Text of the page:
It’s a year of plenty in Delaware state coffers.
In December, the state added $121 million to the amount of revenue expected for the current fiscal year which ends June 30, 2020. The Delaware Economic and Financial Advisory Council also increased its revenue forecast for the next fiscal year by $82 million.
On Thursday morning, Gov. John Carney told members of the General Assembly how he’d like to spend $4.6 billion in his annual budget address in Dover.
“When you have a strong and growing economy, it makes it easier to put together a budget,” Carney said.
Despite being flush with cash, Carney again stressed the importance of squirreling away millions of dollars to better prepare the state for when revenue is lean.
“We all ought to be smart about this budget though, and think about setting ourselves up appropriately for the future,” he said.
Even though his FY 2021 budget is 3.99% above the 2020 spending plan, it still appropriates less than the 98% of expected revenue the state is legally allowed to spend. Under the proposal, $233 million of one-time funding will be allocated to the capital budget to fund infrastructure projects. Another $161.5 million will be set aside in a reserve account in addition to the rainy day fund, which holds about 5% of the state’s projected revenue.
“Use it as an opportunity to make investments in our economic infrastructure — in higher education, in public education, to take our state to the next level — but to be smart about not going too far so that we set ourselves up for a more difficult time in the future.”
House Minority Leader Rep. Danny Short, a Republican, said the budget looks good on the surface.
“We’ve been having good communication with the governor about this budget,” he said.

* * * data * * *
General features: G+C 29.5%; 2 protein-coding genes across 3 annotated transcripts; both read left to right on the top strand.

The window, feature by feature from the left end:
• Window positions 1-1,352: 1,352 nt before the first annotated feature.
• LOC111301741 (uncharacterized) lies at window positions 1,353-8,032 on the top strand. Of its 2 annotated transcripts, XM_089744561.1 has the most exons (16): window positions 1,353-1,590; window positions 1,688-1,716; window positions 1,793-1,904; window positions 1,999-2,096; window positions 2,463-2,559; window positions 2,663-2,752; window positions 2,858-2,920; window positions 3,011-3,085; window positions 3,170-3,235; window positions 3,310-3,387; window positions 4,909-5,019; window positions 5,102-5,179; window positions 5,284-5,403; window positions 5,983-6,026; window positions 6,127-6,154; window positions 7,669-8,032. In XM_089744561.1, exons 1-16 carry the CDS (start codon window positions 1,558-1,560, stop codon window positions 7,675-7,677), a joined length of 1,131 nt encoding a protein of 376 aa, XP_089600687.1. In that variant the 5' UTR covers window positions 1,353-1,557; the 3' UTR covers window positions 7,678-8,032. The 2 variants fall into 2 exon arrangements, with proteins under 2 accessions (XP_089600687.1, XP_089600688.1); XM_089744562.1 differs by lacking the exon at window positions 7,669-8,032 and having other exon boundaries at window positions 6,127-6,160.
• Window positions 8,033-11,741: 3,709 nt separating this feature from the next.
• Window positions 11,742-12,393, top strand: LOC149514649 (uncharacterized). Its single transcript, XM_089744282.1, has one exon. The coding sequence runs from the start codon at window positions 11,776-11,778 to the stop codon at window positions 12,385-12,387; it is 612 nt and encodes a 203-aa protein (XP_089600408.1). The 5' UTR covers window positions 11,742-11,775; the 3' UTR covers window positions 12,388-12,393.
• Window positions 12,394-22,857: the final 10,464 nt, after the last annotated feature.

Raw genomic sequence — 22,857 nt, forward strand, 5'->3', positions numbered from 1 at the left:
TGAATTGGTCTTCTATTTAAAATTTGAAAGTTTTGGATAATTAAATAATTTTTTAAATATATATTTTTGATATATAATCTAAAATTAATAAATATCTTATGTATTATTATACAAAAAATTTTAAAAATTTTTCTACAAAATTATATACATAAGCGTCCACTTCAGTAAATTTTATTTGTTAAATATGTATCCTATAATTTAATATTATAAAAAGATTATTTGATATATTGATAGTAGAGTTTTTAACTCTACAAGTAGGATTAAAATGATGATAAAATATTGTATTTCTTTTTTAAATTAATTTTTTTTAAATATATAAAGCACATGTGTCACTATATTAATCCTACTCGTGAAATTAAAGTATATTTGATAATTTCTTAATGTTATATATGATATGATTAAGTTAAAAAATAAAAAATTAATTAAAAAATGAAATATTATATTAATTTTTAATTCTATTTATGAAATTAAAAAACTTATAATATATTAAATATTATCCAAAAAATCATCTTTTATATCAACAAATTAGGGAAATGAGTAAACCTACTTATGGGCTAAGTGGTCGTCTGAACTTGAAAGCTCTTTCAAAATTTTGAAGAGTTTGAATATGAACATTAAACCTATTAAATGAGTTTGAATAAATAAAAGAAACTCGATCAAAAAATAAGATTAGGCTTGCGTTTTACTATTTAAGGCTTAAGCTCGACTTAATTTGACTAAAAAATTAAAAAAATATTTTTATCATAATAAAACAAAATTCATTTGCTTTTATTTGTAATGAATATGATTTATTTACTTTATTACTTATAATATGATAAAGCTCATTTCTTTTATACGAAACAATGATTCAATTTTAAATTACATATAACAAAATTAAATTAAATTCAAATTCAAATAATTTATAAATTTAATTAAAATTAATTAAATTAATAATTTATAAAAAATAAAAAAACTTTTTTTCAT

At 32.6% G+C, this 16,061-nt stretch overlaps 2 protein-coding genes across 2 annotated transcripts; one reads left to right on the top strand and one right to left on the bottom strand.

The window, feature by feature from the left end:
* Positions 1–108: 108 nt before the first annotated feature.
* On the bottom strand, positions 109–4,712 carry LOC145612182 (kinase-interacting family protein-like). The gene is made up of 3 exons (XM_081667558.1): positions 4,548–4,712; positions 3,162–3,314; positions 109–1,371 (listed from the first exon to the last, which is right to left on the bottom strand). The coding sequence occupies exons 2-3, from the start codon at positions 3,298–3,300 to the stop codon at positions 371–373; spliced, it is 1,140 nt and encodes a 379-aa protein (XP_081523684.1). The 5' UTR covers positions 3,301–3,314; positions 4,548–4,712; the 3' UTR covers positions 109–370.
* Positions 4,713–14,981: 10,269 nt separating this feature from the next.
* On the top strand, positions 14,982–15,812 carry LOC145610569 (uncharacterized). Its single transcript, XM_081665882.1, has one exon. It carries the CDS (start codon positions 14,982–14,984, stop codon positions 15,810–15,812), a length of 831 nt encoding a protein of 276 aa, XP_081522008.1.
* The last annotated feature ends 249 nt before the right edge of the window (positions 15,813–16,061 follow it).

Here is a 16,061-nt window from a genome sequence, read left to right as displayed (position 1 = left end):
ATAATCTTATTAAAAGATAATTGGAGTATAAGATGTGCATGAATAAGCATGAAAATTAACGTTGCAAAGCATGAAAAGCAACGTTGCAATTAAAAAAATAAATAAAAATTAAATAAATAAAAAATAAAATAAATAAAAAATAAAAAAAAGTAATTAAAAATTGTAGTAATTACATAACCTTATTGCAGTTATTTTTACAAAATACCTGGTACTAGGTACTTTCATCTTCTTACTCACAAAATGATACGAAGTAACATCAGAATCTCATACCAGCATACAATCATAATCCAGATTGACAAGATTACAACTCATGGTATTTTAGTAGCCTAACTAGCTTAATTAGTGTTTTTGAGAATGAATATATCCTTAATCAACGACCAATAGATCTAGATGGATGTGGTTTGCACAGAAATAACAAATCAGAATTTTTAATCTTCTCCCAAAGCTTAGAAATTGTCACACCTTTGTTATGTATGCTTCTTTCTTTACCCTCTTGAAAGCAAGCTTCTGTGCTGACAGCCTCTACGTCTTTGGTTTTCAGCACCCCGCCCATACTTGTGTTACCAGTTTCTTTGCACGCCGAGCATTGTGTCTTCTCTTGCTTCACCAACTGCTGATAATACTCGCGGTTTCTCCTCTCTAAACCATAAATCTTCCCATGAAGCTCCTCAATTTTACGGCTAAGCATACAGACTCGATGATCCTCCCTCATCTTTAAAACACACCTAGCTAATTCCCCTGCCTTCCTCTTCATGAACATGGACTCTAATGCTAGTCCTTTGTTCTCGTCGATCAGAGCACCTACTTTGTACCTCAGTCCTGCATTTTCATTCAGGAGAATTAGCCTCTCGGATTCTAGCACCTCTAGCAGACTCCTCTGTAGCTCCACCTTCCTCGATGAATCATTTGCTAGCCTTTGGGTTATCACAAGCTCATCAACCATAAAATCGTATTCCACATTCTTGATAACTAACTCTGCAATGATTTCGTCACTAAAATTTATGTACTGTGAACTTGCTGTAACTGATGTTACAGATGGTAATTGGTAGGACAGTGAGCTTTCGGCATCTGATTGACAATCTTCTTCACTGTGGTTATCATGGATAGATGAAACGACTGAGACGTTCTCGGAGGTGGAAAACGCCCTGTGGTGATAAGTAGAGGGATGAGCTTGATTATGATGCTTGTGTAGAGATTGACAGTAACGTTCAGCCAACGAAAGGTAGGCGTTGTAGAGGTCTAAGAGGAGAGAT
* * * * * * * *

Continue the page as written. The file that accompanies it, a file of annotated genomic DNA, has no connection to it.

Republicans are especially supportive of the effort to save money now for a downturn in the economy in the future.
“That’s a big deal. It’s what we do in business every day, to try to save for that day when the money kind of gets a little bit slack and you have to fill that void,” Short said.
But all the extra money is not just going to savings. Earlier this month, Carney announced two major spending initiatives, a $50 million plan to build the first new school in Wilmington in decades and another $50 million to establish the Clean Water Trust Fund and improve water quality in the state.
“It also gives us a very unique and historic opportunity to make investments in clean water, in school construction,” Carney said.
Lawmakers from southern Delaware may push back against spending money specifically to help Wilmington schools.
“The kids … have the same demographic in the south as they do in the city,” said Short, who represents the Seaford area in southern Sussex County. He questioned “the fairness issue, the equity issue on that.”
Democratic state Sen. Harris McDowell had high praise for Carney’s plan.
“The governor has given us a really excellent, well-grounded road map to follow,” said McDowell, who represents the northern Wilmington area. “If he’s putting more money in the poverty schools that are concentrated a little bit in Wilmington, that’s because there’s a need there.”
He said helping kids in Wilmington do better will pay off when those kids are successful a generation from now.
The budget also includes a 2% pay raise for state employees for the third year in a row. It calls for fully funding both the farmland and open space preservation programs at $10 million each.
The capital budget, which funds infrastructure projects, would get $893 million to fund projects including $17.5 million to construct new facilities for Kent and Sussex County Family Court. New security cameras would be installed at the state prisons with $4 million in funding. Another $184 million would fund school construction and renovations statewide, with $30 million going to building improvements at the state’s colleges and universities.
Between now and March, members of the Joint Finance Committee will hold hearings on the budget and get input from state agencies and advocates. The committee will propose changes to the spending plan in April and May. State lawmakers are required to have a budget approved by the end of the legislative session on June 30.